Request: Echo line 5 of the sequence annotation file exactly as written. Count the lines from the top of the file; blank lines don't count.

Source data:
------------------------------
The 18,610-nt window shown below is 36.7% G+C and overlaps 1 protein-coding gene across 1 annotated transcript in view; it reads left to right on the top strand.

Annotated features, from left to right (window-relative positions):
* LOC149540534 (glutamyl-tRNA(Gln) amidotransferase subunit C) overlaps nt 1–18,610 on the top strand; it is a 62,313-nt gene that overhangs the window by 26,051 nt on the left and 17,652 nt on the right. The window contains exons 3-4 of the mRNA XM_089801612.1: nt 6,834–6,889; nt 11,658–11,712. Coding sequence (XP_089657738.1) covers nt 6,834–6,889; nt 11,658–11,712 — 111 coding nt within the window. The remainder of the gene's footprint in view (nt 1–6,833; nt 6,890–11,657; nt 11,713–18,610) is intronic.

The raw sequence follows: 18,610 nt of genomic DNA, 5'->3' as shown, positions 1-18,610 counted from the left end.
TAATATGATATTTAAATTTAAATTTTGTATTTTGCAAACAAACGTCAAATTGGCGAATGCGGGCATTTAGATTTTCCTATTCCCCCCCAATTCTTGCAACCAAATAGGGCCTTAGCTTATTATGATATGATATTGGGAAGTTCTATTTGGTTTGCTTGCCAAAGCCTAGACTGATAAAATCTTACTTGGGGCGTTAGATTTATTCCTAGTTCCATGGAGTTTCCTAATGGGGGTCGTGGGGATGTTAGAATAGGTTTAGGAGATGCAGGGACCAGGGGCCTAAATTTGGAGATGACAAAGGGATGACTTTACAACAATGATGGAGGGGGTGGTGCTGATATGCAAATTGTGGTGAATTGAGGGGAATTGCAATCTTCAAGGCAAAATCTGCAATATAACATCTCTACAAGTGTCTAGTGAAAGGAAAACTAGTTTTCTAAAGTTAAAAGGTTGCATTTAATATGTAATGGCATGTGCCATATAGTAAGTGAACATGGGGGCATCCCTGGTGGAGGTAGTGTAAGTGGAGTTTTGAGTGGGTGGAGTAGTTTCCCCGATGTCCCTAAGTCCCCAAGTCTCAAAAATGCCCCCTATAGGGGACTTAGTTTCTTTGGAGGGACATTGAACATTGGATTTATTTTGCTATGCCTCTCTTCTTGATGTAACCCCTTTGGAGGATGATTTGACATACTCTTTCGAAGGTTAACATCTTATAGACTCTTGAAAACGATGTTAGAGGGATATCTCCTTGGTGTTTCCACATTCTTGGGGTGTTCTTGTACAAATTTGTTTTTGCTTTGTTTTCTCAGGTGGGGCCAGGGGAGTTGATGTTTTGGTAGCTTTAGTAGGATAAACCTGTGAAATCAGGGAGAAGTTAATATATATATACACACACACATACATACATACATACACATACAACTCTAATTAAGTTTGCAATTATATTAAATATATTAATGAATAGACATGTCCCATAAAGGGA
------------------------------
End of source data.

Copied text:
TAATATGATATTTAAATTTAAATTTTGTATTTTGCAAACAAACGTCAAATTGGCGAATGCGGGCATTTAGATTTTCCTATTCCCCCCCAATTCTTGCAACCAAATAGGGCCTTAGCTTATTATGATATGATATTGGGAAGTTCTATTTGGTTTGCTTGCCAAAGCCTAGACTGATAAAATCTTACTTGGGGCGTTAGATTTATTCCTAGTTCCATGGAGTTTCCTAATGGGGGTCGTGGGGATGTTAGAATAGGTTTAGGAGATGCAGGGACCAGGGGCCTAAATTTGGAGATGACAAAGGGATGACTTTACAACAATGATGGAGGGGGTGGTGCTGATATGCAAATTGTGGTGAATTGAGGGGAATTGCAATCTTCAAGGCAAAATCTGCAATATAACATCTCTACAAGTGTCTAGTGAAAGGAAAACTAGTTTTCTAAAGTTAAAAGGTTGCATTTAATATGTAATGGCATGTGCCATATAGTAAGTGAACATGGGGGCATCCCTGGTGGAGGTAGTGTAAGTGGAGTTTTGAGTGGGTGGAGTAGTTTCCCCGATGTCCCTAAGTCCCCAAGTCTCAAAAATGCCCCCTATAGGGGACTTAGTTTCTTTGGAGGGACATTGAACATTGGATTTATTTTGCTATGCCTCTCTTCTTGATGTAACCCCTTTGGAGGATGATTTGACATACTCTTTCGAAGGTTAACATCTTATAGACTCTTGAAAACGATGTTAGAGGGATATCTCCTTGGTGTTTCCACATTCTTGGGGTGTTCTTGTACAAATTTGTTTTTGCTTTGTTTTCTCAGGTGGGGCCAGGGGAGTTGATGTTTTGGTAGCTTTAGTAGGATAAACCTGTGAAATCAGGGAGAAGTTAATATATATATACACACACACATACATACATACATACACATACAACTCTAATTAAGTTTGCAATTATATTAAATATATTAATGAATAGACATGTCCCATAAAGGGA